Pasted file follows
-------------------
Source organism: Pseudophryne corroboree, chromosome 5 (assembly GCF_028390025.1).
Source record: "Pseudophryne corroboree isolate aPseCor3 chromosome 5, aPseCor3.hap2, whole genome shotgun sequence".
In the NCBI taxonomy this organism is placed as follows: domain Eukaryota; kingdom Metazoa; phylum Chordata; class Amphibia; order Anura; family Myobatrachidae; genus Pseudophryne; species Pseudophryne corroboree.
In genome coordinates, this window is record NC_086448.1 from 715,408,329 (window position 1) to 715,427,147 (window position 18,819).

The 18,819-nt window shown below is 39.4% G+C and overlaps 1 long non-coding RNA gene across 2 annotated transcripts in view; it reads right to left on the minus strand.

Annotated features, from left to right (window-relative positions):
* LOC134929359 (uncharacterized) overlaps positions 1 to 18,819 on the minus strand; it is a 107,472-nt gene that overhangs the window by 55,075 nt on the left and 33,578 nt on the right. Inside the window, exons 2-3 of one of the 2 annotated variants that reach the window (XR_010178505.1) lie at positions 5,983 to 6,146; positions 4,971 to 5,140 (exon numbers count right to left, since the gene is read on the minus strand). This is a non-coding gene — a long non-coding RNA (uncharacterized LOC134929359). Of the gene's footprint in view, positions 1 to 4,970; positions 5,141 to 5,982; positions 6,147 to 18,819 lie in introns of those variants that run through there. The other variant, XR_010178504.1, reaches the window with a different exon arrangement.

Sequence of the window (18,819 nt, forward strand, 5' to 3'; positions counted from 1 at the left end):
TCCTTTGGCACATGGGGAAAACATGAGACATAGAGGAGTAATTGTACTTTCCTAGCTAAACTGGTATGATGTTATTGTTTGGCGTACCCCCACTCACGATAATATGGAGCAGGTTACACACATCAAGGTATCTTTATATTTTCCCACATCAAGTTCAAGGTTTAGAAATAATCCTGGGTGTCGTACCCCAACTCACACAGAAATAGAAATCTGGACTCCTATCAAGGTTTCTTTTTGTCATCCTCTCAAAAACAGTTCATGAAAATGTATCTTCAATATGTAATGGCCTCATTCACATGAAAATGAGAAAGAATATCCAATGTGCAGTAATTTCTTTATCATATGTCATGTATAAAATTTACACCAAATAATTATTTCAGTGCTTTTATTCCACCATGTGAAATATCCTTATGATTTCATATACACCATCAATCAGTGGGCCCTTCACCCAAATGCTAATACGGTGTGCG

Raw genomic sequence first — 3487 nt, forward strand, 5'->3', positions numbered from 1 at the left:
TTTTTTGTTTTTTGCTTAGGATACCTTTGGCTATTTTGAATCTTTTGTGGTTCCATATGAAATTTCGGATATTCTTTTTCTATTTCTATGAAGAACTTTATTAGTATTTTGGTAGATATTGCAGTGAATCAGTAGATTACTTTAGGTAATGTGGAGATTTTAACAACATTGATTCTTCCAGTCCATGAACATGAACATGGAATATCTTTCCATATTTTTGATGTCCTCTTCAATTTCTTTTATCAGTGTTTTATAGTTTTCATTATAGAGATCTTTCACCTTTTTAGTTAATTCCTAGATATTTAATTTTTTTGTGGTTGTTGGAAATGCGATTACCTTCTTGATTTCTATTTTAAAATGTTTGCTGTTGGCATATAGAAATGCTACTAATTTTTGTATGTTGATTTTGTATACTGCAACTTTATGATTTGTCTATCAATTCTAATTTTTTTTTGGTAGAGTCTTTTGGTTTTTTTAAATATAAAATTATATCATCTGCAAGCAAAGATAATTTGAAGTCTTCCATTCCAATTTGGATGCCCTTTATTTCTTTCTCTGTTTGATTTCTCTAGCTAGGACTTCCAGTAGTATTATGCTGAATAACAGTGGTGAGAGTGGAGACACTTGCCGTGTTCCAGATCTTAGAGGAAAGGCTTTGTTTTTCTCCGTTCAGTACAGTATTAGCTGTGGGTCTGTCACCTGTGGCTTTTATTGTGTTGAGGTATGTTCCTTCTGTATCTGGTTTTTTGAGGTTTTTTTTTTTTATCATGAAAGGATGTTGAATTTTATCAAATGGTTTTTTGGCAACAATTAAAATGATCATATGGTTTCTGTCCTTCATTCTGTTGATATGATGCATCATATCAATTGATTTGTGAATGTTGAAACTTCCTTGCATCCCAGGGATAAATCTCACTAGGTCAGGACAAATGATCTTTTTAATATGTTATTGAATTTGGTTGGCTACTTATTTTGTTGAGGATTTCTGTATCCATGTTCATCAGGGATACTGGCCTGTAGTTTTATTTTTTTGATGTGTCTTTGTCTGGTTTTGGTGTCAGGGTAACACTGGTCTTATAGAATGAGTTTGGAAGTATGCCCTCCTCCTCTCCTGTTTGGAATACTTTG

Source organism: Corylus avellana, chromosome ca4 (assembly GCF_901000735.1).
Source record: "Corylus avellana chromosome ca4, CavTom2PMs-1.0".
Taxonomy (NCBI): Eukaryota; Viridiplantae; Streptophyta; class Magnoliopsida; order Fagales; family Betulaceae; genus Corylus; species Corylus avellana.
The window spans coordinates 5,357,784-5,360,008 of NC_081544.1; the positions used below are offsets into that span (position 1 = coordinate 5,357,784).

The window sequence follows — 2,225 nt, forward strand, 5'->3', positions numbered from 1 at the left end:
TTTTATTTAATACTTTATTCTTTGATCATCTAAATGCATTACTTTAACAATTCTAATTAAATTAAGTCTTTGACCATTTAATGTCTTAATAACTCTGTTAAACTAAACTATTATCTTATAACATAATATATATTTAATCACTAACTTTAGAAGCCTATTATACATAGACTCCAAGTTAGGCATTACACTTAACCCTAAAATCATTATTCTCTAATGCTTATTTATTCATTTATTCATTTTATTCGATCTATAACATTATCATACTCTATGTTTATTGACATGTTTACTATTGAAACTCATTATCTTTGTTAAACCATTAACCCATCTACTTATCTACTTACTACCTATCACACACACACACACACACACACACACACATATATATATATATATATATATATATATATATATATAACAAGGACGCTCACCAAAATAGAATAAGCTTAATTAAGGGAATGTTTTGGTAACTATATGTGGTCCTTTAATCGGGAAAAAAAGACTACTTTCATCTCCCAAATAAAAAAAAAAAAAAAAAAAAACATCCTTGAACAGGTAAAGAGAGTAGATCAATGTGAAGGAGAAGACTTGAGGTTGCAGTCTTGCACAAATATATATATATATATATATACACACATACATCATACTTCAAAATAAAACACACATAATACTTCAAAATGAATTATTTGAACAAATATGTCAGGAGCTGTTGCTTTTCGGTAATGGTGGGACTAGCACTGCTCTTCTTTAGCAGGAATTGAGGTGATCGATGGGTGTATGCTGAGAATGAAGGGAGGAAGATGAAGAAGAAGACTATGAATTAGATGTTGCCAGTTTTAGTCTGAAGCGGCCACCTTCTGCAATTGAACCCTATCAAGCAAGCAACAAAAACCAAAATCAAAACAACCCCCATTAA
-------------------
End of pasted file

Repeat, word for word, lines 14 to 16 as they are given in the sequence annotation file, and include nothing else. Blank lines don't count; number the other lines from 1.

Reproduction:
Taxonomy (NCBI): Eukaryota; Viridiplantae; Streptophyta; class Magnoliopsida; order Fagales; family Betulaceae; genus Corylus; species Corylus avellana.
The window spans coordinates 5,357,784-5,360,008 of NC_081544.1; the positions used below are offsets into that span (position 1 = coordinate 5,357,784).

The window sequence follows — 2,225 nt, forward strand, 5'->3', positions numbered from 1 at the left end: